The occupation of the Bureau of Indian Affairs building by the American Indian Movement resulted in lost and damaged property, and a number of documents being stolen from the building. The Federal Bureau of Investigation investigated some of these thefts, including an alleged plot by journalists Jack Anderson and Les Whitten to pay for these records. The FBI file on the affair describes how a retired Justice Department senior official contacted the Bureau’s current staff to vouch for Whitten, referencing his history of cooperating with the FBI as a confidential informant.
A series of declassified Central Intelligence Agency memos describe part of the Agency’s investigation into Jack Anderson (of whom the CIA was never a fan), and his sources and methods (which included unethical practices such as homophobic surveillance, blackmail and lying about his sources) - specifically his apparent use of hundreds of stolen Agency documents. The memos even call for a Congressional investigation into Anderson and whether or not he was part of “a deliberate disinformation campaign.”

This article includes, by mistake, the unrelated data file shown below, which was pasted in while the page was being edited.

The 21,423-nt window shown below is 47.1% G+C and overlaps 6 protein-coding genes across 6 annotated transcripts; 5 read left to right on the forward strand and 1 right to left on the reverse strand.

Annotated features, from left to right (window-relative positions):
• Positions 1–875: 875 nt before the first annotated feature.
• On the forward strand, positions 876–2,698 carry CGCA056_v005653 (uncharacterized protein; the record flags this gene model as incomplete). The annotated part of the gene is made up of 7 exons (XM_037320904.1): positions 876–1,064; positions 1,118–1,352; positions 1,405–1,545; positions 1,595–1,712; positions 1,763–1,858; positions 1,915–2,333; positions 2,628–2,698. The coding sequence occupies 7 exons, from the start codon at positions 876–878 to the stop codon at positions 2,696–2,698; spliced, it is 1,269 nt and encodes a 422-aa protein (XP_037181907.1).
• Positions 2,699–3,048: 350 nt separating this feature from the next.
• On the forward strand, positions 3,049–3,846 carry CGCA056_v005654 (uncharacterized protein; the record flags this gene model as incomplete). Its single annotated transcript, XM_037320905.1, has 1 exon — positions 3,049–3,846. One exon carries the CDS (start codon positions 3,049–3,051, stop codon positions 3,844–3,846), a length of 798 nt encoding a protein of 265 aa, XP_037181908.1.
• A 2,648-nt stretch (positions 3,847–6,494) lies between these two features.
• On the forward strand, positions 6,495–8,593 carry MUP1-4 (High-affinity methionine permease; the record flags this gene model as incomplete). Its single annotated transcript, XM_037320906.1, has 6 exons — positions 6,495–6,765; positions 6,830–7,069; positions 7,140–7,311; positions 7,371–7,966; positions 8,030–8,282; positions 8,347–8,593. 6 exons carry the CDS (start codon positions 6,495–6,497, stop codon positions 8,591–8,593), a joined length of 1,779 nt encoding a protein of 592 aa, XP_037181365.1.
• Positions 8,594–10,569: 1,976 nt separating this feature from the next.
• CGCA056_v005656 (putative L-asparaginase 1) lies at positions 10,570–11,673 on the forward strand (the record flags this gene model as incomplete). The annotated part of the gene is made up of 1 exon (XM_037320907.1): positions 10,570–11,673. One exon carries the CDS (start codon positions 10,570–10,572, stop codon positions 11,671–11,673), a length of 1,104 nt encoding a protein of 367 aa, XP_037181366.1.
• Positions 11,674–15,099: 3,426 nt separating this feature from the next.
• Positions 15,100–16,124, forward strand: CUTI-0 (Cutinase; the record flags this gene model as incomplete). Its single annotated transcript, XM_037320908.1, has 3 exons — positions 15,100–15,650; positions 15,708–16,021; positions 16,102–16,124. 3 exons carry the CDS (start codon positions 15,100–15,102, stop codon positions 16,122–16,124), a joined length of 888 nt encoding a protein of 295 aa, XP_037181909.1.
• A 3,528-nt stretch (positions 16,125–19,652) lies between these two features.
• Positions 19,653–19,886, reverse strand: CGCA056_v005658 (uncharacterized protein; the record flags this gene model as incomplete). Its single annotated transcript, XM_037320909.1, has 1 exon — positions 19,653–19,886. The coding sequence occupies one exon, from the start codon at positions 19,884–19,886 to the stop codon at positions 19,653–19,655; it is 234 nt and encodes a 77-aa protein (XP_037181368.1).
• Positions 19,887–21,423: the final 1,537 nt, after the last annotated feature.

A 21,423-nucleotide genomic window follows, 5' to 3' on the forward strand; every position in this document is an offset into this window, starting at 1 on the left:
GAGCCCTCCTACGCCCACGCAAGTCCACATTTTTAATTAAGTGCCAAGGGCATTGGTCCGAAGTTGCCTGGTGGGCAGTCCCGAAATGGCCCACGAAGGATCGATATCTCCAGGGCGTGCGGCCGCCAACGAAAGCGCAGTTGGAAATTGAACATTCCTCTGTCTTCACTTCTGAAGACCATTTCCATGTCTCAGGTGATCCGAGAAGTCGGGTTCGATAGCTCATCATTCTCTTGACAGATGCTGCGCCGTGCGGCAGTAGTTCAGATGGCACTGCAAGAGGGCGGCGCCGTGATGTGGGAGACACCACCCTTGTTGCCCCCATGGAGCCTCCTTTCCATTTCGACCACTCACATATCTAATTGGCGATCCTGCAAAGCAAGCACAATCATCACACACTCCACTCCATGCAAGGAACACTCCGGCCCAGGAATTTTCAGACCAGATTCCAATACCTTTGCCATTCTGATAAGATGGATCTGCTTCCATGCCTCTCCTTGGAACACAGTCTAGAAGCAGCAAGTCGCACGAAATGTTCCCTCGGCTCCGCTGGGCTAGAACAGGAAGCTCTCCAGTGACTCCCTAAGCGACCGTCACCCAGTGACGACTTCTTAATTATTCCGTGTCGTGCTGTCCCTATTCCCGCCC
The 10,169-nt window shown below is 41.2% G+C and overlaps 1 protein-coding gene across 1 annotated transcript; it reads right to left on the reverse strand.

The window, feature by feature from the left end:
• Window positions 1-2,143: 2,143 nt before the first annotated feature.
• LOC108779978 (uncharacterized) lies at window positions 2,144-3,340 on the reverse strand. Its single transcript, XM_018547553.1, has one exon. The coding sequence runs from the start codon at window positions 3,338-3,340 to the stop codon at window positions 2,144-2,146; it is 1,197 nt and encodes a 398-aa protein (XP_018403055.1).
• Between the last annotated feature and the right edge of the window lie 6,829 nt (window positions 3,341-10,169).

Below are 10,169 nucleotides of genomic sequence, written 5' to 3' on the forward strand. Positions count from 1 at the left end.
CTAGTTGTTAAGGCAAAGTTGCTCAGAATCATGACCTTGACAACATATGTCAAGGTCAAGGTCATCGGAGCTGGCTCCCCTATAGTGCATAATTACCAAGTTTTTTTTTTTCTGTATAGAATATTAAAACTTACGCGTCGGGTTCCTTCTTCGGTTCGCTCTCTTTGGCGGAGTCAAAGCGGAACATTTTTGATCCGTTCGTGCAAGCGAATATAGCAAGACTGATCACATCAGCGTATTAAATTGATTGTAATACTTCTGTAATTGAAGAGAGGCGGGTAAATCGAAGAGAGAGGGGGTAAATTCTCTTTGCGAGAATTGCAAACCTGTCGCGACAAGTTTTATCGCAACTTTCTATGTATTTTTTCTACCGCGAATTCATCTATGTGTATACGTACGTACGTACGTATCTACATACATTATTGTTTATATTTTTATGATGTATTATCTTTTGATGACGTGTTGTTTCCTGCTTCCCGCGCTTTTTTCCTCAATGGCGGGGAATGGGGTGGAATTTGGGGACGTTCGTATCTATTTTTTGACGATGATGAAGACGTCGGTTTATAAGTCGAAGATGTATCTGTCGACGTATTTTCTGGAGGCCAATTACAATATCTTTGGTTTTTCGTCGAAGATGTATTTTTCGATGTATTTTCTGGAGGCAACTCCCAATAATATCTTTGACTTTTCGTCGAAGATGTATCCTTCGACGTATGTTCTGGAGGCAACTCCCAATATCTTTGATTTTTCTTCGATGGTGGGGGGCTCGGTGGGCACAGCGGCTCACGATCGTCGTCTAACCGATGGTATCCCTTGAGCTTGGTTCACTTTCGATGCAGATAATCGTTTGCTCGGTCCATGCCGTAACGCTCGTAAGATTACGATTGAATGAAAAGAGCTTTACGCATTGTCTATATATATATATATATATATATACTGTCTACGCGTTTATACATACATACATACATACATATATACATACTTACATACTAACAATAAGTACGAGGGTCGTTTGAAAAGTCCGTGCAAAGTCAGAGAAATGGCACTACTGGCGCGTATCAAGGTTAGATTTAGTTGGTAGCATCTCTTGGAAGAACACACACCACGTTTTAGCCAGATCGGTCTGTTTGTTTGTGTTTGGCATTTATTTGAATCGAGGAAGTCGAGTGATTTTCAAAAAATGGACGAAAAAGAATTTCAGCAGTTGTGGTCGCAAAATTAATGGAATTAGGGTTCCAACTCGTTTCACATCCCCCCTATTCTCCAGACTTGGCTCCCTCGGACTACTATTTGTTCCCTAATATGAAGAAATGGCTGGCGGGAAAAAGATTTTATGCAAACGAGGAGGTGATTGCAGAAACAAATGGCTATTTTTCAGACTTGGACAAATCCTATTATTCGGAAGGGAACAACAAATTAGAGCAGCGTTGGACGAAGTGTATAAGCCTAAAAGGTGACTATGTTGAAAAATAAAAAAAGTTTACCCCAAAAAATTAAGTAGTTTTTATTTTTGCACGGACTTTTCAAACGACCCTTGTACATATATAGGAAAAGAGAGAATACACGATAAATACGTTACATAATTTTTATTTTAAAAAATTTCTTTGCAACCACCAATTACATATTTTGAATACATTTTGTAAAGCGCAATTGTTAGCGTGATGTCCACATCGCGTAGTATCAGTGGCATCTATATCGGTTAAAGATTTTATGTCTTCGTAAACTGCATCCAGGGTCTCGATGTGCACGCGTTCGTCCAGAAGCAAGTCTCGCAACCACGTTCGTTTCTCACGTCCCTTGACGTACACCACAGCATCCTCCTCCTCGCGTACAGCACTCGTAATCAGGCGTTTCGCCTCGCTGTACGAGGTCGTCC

Evidence compiled from Federal Bureau of Investigation files, Bob Woodward and Carl Bernstein’s notes, and statements from Deep Throat, along with Congressional testimony and the files of Senate investigators, all implicate journalist Jack Anderson as having helped set up Watergate - or at least having foreknowledge of it and benefiting from it.
Playboy magazine was founded just a few years after Central Intelligence Agency, and together, those two institutions left their mark on the 20th century, for better and for much, much worse. To mark Hugh Hefner’s passing, we dug up those times those two overlapped in the Agency’s declassified archives.
According to a recently uncovered memo in the CIA’s Kissinger archive, Jack Anderson let word of Bob Woodward’s investigation into the Nixon pardon slip to the National Security Council.